There was a glint of mischievous delight in Kate Middleton’s eyes last Thursday night in London’s Leicester Square. She and William were walking the Top Gun: Maverick red carpet with Tom Cruise, the film star taking her hand to help her up the steps in her long dress. Kate’s glint sparked a memory of Diana dancing with John Travolta at the White House almost 40 years ago. That combination of royalty and celebrity, blending to make superstar magic.
It was the first Top Gun film that made a superstar of Tom Cruise in 1986, a year after Diana danced with Travolta. To those of us who were teenagers at the time, it’s hard to believe that’s creeping up on 40 years ago. Even more incredible, though, is how Tom seems almost as bouncy and beaming as he was back then. He has that invincible confidence about him which we normally associate with youth.
Here Tom is, being the utter gentleman to Kate Middleton, who does not hold her husband’s hand in public. And there he was again a week ago at the Queen’s Platinum Jubilee Celebration, right in the thick of things as if he were a little bit royal himself, like their American cousin over to enjoy the party, on a par with them.
Tom Cruise, now just six weeks shy of his 60th birthday, is still managing to work it as the star attraction. There’s an admirable element of sheer, dogged determination in how he’s done it. It’s almost as though if a movie star sticks at it long enough, he’ll come back into fashion again.
Tom has tenacity. He still does all his own stunts, even if it leaves him with broken limbs, and he didn’t do the Top Gun sequel until it was possible for him to do at least some of the flying. For sheer steely resolve to stay on top, you have to admire Cruise — and there’s plenty of admiration around for Top Gun: Maverick.
It helps, of course, that today’s young people regard the 1980s as vintage and so cheesy they’re actually cool. Little do they know that the bad hairdos weren’t so much a style as a lack of one. Or that our oversized clothes were more a marker of agonising national self-consciousness than a fashion statement. But we got away with both because we were young, and youth has a bloom that can gloss over just about anything.
This is why Top Gun: Maverick was a risky move for Cruise, despite his apparently indomitable self-belief. He’s not a kid any more. He’s not a heartthrob or a pin-up. He’s getting into the granddad bracket, and that’s a tough place to be for an action guy.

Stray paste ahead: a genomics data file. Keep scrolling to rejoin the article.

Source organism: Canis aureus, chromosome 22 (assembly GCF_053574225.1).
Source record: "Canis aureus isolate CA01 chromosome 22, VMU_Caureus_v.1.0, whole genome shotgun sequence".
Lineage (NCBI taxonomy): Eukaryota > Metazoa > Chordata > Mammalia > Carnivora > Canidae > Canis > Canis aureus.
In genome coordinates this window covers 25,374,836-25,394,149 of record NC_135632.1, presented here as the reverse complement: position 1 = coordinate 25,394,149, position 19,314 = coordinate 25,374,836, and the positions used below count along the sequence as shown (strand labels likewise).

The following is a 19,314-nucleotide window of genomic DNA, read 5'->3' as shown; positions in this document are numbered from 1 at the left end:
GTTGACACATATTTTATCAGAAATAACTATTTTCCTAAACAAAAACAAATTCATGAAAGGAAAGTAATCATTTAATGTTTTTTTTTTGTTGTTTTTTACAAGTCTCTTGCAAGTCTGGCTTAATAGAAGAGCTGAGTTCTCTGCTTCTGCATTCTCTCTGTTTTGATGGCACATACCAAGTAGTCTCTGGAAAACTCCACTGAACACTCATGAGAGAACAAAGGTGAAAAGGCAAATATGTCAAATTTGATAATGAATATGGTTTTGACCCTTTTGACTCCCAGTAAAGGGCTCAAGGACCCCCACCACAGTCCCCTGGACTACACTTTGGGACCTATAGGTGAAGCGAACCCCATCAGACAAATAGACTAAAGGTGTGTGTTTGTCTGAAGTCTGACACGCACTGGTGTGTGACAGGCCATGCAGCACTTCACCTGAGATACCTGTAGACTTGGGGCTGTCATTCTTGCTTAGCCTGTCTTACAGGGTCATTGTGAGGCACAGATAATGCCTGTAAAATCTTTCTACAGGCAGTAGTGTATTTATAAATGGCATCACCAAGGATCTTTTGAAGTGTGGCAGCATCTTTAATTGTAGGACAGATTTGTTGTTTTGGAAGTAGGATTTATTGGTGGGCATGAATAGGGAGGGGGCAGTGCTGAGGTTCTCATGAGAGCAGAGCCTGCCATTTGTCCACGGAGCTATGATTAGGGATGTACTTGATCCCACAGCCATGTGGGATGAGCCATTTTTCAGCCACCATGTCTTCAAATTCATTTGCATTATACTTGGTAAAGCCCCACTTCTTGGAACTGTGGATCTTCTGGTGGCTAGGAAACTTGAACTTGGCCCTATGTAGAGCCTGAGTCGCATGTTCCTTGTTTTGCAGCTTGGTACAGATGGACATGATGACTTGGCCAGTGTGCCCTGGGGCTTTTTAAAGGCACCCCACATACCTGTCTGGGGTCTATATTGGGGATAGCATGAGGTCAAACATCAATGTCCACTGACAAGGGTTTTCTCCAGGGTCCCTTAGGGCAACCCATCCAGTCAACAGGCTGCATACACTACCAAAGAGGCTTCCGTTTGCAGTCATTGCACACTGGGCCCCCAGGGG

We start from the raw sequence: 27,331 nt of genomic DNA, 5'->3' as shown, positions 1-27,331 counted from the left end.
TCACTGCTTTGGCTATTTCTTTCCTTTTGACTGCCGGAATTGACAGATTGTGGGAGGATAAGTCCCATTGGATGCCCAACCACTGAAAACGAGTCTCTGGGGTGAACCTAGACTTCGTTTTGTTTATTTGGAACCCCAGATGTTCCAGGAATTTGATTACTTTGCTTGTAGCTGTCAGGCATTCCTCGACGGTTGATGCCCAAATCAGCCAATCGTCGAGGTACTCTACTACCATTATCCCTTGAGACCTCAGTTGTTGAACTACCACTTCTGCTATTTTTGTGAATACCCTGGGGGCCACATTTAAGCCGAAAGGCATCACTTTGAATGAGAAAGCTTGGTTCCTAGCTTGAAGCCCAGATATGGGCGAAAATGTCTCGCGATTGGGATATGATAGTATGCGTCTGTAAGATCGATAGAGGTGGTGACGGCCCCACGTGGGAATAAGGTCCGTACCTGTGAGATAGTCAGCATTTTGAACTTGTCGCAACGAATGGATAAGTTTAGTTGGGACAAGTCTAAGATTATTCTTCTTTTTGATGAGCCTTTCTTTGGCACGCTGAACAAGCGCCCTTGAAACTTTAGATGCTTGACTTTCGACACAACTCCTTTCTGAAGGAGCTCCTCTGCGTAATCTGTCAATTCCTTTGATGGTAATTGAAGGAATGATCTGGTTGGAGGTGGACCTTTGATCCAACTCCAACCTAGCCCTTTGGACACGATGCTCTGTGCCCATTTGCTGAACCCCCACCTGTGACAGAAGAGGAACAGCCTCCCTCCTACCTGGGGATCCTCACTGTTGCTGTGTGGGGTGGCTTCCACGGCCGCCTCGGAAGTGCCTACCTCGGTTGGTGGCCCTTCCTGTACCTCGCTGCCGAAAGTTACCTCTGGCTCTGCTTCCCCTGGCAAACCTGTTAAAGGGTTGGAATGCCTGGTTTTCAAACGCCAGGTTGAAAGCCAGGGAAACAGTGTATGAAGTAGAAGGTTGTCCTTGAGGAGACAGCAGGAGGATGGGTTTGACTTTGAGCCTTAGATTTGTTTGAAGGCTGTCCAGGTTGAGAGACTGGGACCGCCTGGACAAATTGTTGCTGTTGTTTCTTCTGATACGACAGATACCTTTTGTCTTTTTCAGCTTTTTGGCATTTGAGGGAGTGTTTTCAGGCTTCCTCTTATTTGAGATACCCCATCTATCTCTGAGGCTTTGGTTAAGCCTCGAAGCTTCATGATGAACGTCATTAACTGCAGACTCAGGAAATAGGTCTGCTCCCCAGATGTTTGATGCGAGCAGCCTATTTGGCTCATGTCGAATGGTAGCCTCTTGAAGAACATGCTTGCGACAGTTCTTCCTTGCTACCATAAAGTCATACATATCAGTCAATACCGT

In the new movie, Cruise’s Pete “Maverick” Mitchell is still flying planes and so keen to keep flying that he resists the promotions that would keep him on the ground. He’s still a rebel, still taking chances, and there isn’t any mention of him ever having settled down with Kelly McGillis’s intellectual love interest character from the first film.
When a nuclear enrichment plant needs to be taken out, they don’t quite turn to Maverick to do the job, but instead they task him with training a new intake of pilots to do it. He’s not going to be on the mission with them, and herein lies part of the conflict, along with the fact that a cadet going by the name of Rooster (Miles Teller) is the son of Maverick’s late buddy, Goose, of the first instalment.
Maverick has always carried some guilt for Goose’s death, but in Rooster’s opinion, maybe not enough. So we have a young buck/old stag locking of horns, but none of the homosexual undercurrent that contributed to the appeal of Top Gun.
You can’t help but feel that the film might be more fun if there was. But then, that’s being older for you. When you’re young and fizzing, you’re open to interpretation, more light-hearted, less hung up on being taken seriously. Vulnerability when you’re young is a very different look to vulnerability when you’re pushing 60.
Proof of that is in the Val Kilmer cameo. Kilmer played Iceman, the rival Maverick loved to hate, in the original. He appealed to appear in this sequel, despite suffering from throat cancer in recent years and speaking with the assistance of AI.
Iceman is an admiral in the new film, and he is still sparking off Maverick, but the way in which life and time can be cruel is there for all to see in Kilmer.
Part of Cruise’s appeal has always been that he seems so delighted to be Tom Cruise. He has the bearing of a man who became who he was meant to be at a young age, and won’t be giving it up any time soon.
Whether it’s flying fighter planes or helping a fair duchess to climb some tricky steps, Cruise can rise to the occasion.
Still Cruisey after all these years.